When people (me included) write the book on anime in 2011, there’s no question that Steins;Gate is going to be acknowledged as one of the most important and most popular anime of the year. Through three quarters, S;G, Madoka Magica and AnoHana are probably the three most talked-about series of the year. In my mind this show is clearly deserving of that honor – it won’t end up as my number one series of the year but it will certainly rank in the top 10, and certainly ahead of Madoka Magica. It may also rank with Kanon 2006 as one of the greatest VN adaptations of all time.
The fact that I went into this series with almost no knowledge of the source material and was still able to enjoy it as thoroughly as I did speaks volumes about the fantastic job White Fox did with this adaptation. They realized going in that they were making an anime, not a game, and as simple as that sounds it’s something studios get wrong all the time. I won’t drone on about why adapting games and VNs is so difficult, but to have accomplished the task of pleasing the VN fans and thrilling a new group of viewers may be Steins;Gate’s greatest victory. There were remarkably few complaints from the gamers and the new viewers were hooked in almost immediately by the fascinating premise and great dialogue. White Fox took a twisting, convoluted series of routes and weaved them into a coherent, linear dialogue that was full of mystery but easy to follow. They did this in part by telling the audience just enough every week to feel like they were getting somewhere, while still keeping a few mysteries up their sleeve.
One of the things that pleased me almost immediately about this series was the dialogue. Whatever the source material, it was funny – really, genuinely funny and smart to boot. I commented way back when (before I even joined RC) that listening to Okabe and Kurisu banter was like listening to Cary Grant and Katherine Hepburn go at it in one of the great screwball comedies of the 30’s and 40’s. The meat of the credit goes to the writing staff, especially Hanada Jukki (Seitokai no Ichizon, Level E, natsume Yuujinchou, Sola, Kuragehime – what a track record!) But the cast deserves their share of the praise as well. Imai Asami, KanaHana, Tamura Yukari, Goto Saori – I’ve called all of them out for their strong work here over the last couple of months. But the center of the show was obviously Miyano Mamoru as Okabe, and he delivers one of the standout seiyuu performances of recent memory. To be blunt, I wasn’t a big fan of his before this series, but he’s found the role of a lifetime here. Okabe Rintarou is a perfect fit for Miyano’s grandiose, snarky delivery – but what really impressed me was the depth of emotion he was able to bring to Okabe’s darker moments. Miyano was great at hitting dialogue like “Hello, I am mad scientist – so coool! Sunovabitch.” out of the park, and he nailed the romantic banter with Imai Asami’s Kurisu. But he also went to some very dark places with Okabe and really showed us what was happening in the mind of this strange, egomaniacal, insecure and ultimately heroic 18 year-old. He’s my early favorite for male seiyuu performance of the year, along with Hirata Hiroaki’s Kabaragi Kotestsu.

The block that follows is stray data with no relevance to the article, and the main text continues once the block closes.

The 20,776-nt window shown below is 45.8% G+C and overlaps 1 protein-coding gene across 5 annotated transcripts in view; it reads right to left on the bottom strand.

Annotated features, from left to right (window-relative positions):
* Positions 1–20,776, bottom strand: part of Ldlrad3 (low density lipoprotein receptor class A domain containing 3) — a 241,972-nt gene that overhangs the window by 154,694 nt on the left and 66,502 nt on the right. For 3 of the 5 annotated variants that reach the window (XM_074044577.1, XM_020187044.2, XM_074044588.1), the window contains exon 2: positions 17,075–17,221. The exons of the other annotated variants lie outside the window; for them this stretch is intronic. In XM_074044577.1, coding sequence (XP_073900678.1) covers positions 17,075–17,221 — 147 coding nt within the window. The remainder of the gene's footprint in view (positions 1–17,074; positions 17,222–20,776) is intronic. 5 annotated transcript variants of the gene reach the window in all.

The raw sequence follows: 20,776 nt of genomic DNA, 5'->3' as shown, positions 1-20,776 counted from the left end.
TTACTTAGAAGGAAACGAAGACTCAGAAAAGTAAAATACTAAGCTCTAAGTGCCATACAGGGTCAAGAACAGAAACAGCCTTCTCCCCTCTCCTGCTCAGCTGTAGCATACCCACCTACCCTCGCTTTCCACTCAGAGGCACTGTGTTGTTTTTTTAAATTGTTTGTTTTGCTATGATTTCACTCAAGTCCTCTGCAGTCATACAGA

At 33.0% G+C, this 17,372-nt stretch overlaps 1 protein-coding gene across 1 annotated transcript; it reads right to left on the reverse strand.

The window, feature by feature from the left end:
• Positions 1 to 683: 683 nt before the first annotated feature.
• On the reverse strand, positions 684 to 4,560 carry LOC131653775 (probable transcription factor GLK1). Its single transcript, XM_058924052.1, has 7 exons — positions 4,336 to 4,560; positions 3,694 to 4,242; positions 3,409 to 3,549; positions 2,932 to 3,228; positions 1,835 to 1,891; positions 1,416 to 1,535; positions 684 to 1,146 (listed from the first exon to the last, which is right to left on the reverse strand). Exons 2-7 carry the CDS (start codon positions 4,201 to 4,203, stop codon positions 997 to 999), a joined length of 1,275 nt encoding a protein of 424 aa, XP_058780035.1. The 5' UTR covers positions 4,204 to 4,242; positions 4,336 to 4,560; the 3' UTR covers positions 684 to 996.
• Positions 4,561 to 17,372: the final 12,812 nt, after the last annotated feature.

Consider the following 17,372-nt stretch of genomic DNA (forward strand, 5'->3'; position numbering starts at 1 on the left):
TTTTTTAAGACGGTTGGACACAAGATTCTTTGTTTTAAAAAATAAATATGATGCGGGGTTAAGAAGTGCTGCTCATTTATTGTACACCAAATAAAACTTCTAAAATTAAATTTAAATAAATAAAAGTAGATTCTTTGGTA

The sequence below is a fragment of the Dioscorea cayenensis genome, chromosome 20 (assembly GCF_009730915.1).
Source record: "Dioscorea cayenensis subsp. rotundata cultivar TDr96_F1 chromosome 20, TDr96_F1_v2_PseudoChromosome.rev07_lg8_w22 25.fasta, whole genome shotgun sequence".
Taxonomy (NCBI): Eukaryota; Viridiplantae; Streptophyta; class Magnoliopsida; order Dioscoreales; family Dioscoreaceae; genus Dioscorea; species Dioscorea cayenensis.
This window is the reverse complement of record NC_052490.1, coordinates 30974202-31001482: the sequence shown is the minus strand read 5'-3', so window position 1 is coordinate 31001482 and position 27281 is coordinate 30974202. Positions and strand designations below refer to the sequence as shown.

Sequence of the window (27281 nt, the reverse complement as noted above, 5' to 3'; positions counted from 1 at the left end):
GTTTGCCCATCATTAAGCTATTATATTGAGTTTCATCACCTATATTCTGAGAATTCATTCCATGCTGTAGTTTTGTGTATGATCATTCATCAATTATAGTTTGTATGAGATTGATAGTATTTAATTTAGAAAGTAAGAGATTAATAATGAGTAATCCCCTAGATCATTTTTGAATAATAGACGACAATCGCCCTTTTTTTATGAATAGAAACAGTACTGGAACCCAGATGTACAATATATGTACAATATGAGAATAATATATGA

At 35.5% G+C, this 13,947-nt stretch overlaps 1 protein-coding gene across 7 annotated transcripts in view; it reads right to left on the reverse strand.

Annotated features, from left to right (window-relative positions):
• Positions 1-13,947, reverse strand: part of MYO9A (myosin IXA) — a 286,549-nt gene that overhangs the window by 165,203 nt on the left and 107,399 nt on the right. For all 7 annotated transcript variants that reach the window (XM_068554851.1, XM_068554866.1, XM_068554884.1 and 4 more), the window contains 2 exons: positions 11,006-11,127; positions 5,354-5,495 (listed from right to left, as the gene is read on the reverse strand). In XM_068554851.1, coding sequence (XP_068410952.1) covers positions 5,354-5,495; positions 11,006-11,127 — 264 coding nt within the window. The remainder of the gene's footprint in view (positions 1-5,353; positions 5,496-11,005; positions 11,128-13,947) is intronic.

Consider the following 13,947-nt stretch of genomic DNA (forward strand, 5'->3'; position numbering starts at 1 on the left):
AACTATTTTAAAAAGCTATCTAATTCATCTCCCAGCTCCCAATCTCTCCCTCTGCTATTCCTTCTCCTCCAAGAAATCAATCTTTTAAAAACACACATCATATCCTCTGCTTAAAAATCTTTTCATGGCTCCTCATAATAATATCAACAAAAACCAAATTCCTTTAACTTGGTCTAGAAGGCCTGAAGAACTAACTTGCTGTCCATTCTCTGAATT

So in the end, I would call Steins;Gate a success in every way these things can be measured. It was superb visually, pleased fans both old and new, drew strong ratings and sold a ton of DVDs and Blu-Rays. And the great thing is, all of it was deserved. It was a first-class production that delivered both as an entertainment and as something more, a series that was smart and filled with big ideas that both played fair with its audience and challenged them. I guess all that it was led to the announcement at the end of the episode that there would be a film adaptation of the story. Details are sketchy at this point, and the short clip certainly didn’t give anything away, but I have enough faith in White Fox to view this announcement with excitement rather than trepidation. As good a job as they did with the TV, I expect they’ll do just fine with the movie.